(Yahoo/Finance) Genzyme Corporation operates as a biotechnology company worldwide. The company’s Genetic Diseases segment manufactures and distributes therapeutic products, including Cerezyme as an enzyme replacement therapy for the treatment of Type 1 and Type 3 Gaucher diseases; Fabrazyme, a recombinant form of the human enzyme alpha-galactosidase for the treatment of Fabry disease; Myozyme as a therapy for Pompe disease; and Aldurazyme for the treatment of Mucopolysaccharidosis I. This segment sells its products directly to physicians, hospitals, treatment centers, and government agencies through distributors. Its Cardiometabolic and Renal segment offers products consisting of Renagel and Renvela for the control of serum phosphorus in patients with chronic kidney disease on dialysis; Hectorol, a line of vitamin D2 pro-hormone products for the treatment of secondary hyperparathyroidism; and Thyrogen, an adjunctive diagnostic agent used in the follow-up of patients with well-differentiated thyroid cancer. This segment sells its products to retail pharmacies, hospitals, and other providers of medication to patients. The company’s Biosurgery segment provides biotherapeutics and biomaterial-based products, which comprise Synvisc, a biomaterial-based product that is used to treat the pain associated with osteoarthritis of the knee; and Sepra family of products to prevent adhesions following various surgical procedures in the abdomen and pelvis. Its Hematologic Oncology segment develops products for the treatment of cancer, which include Campath for the treatment of B-cell chronic lymphocytic leukemia; Clolar for the treatment of pediatric patients 1 to 21 years old with relapsed or refractory acute lymphoblastic leukemia; and Mozobil for collection and subsequent autologous transplantation in patients with non-Hodgkin's lymphoma and multiple myeloma. It has a collaboration agreement with to-BBB technologies BV. The company was founded in 1981 and is based in Cambridge, Massachusetts.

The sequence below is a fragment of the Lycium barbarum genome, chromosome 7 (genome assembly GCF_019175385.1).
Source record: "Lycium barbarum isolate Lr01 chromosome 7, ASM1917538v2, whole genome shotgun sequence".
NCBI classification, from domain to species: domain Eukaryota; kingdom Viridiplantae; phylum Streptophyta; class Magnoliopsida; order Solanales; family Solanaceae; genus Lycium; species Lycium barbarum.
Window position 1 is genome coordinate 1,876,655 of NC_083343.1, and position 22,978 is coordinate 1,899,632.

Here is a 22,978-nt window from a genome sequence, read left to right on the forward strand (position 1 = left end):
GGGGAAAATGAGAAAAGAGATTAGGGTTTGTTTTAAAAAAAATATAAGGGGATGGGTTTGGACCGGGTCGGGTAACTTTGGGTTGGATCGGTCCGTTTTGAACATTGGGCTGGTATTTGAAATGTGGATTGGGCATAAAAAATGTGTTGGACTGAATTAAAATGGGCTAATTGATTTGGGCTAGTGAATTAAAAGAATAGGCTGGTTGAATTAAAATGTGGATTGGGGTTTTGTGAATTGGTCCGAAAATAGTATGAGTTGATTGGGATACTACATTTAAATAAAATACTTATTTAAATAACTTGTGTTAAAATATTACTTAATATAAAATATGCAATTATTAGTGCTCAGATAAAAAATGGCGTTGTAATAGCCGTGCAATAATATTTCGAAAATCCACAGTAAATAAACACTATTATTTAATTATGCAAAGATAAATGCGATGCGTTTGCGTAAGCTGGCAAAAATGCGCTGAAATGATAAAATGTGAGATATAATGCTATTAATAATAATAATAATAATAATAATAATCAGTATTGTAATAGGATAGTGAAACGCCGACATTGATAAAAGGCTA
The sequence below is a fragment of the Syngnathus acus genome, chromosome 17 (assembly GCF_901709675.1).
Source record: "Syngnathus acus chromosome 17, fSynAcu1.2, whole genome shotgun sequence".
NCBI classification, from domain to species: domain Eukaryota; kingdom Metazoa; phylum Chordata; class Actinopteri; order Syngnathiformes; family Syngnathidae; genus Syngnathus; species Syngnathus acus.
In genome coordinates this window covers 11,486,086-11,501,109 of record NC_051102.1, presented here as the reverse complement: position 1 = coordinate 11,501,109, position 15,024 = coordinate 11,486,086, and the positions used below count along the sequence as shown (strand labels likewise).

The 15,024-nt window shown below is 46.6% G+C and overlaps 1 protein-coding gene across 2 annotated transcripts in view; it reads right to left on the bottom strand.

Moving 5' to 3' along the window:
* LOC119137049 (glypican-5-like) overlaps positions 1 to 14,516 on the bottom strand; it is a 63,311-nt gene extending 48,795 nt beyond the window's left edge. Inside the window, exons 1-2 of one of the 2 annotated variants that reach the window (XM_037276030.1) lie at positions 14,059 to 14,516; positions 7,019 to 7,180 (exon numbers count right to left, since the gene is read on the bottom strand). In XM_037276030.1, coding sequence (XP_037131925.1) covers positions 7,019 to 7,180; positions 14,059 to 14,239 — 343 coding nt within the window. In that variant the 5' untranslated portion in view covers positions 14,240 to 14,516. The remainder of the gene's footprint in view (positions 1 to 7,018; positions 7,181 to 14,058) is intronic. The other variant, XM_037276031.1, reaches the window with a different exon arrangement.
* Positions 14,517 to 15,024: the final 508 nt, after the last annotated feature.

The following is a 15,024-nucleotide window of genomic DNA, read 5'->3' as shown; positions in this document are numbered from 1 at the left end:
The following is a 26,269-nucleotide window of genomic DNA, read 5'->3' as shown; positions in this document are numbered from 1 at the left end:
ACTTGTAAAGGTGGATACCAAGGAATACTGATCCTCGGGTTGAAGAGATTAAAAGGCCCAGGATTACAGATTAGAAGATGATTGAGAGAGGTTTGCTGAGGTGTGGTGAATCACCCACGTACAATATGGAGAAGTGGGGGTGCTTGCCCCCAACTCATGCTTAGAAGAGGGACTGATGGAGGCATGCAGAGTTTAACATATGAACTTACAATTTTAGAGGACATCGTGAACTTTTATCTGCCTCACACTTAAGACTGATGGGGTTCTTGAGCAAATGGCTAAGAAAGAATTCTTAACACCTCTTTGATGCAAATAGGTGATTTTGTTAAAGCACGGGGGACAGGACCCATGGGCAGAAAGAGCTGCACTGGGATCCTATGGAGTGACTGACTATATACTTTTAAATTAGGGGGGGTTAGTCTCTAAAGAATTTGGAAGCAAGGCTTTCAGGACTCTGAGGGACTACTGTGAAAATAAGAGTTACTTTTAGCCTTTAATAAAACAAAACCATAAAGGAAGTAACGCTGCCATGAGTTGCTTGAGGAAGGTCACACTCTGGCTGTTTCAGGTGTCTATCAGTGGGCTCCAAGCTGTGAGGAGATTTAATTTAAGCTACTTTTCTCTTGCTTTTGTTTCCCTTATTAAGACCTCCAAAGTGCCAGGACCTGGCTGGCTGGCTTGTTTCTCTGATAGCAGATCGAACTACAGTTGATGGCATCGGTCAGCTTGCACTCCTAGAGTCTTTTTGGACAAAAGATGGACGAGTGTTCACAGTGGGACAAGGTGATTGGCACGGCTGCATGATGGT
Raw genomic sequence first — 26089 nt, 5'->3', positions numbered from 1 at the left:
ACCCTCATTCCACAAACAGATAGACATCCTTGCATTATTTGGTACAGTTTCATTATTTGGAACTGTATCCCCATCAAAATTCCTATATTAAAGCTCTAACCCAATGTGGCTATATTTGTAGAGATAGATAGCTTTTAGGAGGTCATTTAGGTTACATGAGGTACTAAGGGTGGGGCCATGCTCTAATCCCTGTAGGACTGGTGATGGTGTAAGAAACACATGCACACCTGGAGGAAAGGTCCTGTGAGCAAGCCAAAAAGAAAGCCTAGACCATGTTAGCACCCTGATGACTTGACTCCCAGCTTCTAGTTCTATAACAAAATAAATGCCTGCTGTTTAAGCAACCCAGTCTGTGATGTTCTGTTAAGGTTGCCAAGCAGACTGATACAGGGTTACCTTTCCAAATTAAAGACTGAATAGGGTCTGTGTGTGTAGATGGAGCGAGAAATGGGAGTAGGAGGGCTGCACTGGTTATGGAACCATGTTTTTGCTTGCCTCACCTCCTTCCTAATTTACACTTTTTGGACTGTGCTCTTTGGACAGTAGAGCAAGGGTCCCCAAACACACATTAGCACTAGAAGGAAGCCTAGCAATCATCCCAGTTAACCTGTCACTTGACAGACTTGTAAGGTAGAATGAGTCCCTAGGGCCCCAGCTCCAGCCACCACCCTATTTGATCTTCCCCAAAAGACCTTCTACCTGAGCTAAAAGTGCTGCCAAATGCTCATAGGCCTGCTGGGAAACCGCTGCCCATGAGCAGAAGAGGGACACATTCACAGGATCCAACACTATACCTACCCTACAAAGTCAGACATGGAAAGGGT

We don’t know whether this article is correct but Zero Hedge has been correct in the past. The article is long but worth the read:


European markets kicked off the week in strong fashion amid further indications that the global economic recovery is taking hold. Gold and oil prices jumped, while the dollar wilted. Germany and London were up 2% and France up 1.5%.

Gold ended at $1142 up $26 and Oil was up $2.85 at $79.24.

Major stock measures closed up 1% and higher at 2009 highs. Breadth was 3/1 positive and volume was light. The bulls won the day.


13 November 2009


Model Portfolio Value As of 13 November 2009

$ 575,296

Asian and European markets were mixed overnight. Oil has a $75 handle and Gold is flat as the trading day begins.

(http://www.zerohedge.com/ )Not a good day for PIMCO as Calpers continues scapegoating for its deplorable performance, and today the California Pension manager decided to trim its exposure to PIMCO. In doing so, Calpers slammed the Newport Beach firm for being too risk averse (watch out Bill, you know what happened to John Mack for being too timid): "While PIMCO managed to return 35.06% [from January to September 2009], PIMCO's aversion to risk resulted in underperforming the benchmark return of 47.45% by 1,238 bp." The result: Calpers is pulling $100 million from PIMCO, however it is not firing the manager altogether and instead will consider "allocating more assets to PIMCO in the future when risk aversion is expected to produce alpha in the high yield market."